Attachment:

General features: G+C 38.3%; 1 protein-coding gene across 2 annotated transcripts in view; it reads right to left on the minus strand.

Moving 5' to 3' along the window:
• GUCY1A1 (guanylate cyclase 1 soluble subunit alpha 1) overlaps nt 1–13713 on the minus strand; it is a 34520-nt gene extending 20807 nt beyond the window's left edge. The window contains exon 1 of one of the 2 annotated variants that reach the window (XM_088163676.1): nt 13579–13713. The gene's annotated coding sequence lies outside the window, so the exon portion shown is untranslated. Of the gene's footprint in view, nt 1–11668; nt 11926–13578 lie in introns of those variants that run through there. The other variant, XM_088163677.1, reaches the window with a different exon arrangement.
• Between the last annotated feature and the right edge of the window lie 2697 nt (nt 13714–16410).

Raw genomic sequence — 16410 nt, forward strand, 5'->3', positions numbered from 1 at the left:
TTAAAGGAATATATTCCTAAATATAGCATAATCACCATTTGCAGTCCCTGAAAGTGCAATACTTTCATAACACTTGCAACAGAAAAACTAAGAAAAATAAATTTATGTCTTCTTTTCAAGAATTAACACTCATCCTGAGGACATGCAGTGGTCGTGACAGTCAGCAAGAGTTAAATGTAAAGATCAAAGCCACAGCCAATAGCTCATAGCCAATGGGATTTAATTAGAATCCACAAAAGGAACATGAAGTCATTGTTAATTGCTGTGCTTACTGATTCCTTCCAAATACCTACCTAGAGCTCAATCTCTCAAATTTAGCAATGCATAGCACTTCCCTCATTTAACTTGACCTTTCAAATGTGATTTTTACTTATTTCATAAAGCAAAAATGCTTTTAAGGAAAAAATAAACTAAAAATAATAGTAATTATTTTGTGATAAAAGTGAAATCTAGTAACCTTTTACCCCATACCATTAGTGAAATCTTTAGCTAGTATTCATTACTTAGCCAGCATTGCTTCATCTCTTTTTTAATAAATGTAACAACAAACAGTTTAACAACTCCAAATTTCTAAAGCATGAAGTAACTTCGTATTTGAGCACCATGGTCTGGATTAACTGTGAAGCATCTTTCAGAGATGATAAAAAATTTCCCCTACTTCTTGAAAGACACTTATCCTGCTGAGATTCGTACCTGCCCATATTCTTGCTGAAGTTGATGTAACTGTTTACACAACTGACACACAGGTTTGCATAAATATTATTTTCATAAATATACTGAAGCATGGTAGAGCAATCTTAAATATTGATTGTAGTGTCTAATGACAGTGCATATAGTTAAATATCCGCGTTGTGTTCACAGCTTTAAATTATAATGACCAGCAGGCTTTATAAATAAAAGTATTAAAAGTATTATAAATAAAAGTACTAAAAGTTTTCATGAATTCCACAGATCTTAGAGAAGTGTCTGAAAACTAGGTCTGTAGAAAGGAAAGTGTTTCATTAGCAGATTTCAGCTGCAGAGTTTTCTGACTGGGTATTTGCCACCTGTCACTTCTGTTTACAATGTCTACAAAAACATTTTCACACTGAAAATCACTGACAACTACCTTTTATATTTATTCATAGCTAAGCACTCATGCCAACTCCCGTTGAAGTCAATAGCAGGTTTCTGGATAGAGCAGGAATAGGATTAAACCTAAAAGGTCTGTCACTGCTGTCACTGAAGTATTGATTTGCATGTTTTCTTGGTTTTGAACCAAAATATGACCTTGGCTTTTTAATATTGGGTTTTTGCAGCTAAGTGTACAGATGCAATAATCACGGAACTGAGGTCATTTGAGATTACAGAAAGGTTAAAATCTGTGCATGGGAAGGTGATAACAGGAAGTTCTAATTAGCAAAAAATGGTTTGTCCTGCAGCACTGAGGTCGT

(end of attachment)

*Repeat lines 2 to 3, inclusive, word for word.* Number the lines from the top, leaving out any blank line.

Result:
Moving 5' to 3' along the window:
• GUCY1A1 (guanylate cyclase 1 soluble subunit alpha 1) overlaps nt 1–13713 on the minus strand; it is a 34520-nt gene extending 20807 nt beyond the window's left edge. The window contains exon 1 of one of the 2 annotated variants that reach the window (XM_088163676.1): nt 13579–13713. The gene's annotated coding sequence lies outside the window, so the exon portion shown is untranslated. Of the gene's footprint in view, nt 1–11668; nt 11926–13578 lie in introns of those variants that run through there. The other variant, XM_088163677.1, reaches the window with a different exon arrangement.